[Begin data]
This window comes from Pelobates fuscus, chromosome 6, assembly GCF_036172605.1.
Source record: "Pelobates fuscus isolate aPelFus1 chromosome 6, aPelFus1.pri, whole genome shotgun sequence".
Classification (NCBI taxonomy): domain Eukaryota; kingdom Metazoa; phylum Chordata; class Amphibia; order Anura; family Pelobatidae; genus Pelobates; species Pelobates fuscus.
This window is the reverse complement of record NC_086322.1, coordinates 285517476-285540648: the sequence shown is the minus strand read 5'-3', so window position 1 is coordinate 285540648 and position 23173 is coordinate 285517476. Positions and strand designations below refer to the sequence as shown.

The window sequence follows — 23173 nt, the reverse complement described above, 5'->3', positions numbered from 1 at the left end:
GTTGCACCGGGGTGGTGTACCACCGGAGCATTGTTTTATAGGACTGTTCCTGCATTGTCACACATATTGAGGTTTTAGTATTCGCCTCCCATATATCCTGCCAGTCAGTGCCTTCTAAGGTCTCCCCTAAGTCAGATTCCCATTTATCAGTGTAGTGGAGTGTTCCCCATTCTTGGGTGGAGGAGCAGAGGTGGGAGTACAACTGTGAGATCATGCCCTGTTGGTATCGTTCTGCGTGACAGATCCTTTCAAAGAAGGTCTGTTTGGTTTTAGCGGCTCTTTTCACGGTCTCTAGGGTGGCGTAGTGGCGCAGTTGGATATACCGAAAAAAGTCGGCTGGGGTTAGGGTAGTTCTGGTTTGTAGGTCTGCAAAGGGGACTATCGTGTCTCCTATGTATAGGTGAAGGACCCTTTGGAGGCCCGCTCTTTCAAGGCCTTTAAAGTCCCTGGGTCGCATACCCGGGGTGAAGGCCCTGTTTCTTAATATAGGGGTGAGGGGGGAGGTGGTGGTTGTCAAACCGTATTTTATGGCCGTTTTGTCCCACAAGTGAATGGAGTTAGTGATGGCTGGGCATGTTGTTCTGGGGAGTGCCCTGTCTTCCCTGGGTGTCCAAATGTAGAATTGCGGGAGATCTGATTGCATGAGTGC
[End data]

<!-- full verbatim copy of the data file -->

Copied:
This window comes from Pelobates fuscus, chromosome 6, assembly GCF_036172605.1.
Source record: "Pelobates fuscus isolate aPelFus1 chromosome 6, aPelFus1.pri, whole genome shotgun sequence".
Classification (NCBI taxonomy): domain Eukaryota; kingdom Metazoa; phylum Chordata; class Amphibia; order Anura; family Pelobatidae; genus Pelobates; species Pelobates fuscus.
This window is the reverse complement of record NC_086322.1, coordinates 285517476-285540648: the sequence shown is the minus strand read 5'-3', so window position 1 is coordinate 285540648 and position 23173 is coordinate 285517476. Positions and strand designations below refer to the sequence as shown.

The window sequence follows — 23173 nt, the reverse complement described above, 5'->3', positions numbered from 1 at the left end:
GTTGCACCGGGGTGGTGTACCACCGGAGCATTGTTTTATAGGACTGTTCCTGCATTGTCACACATATTGAGGTTTTAGTATTCGCCTCCCATATATCCTGCCAGTCAGTGCCTTCTAAGGTCTCCCCTAAGTCAGATTCCCATTTATCAGTGTAGTGGAGTGTTCCCCATTCTTGGGTGGAGGAGCAGAGGTGGGAGTACAACTGTGAGATCATGCCCTGTTGGTATCGTTCTGCGTGACAGATCCTTTCAAAGAAGGTCTGTTTGGTTTTAGCGGCTCTTTTCACGGTCTCTAGGGTGGCGTAGTGGCGCAGTTGGATATACCGAAAAAAGTCGGCTGGGGTTAGGGTAGTTCTGGTTTGTAGGTCTGCAAAGGGGACTATCGTGTCTCCTATGTATAGGTGAAGGACCCTTTGGAGGCCCGCTCTTTCAAGGCCTTTAAAGTCCCTGGGTCGCATACCCGGGGTGAAGGCCCTGTTTCTTAATATAGGGGTGAGGGGGGAGGTGGTGGTTGTCAAACCGTATTTTATGGCCGTTTTGTCCCACAAGTGAATGGAGTTAGTGATGGCTGGGCATGTTGTTCTGGGGAGTGCCCTGTCTTCCCTGGGTGTCCAAATGTAGAATTGCGGGAGATCTGATTGCATGAGTGC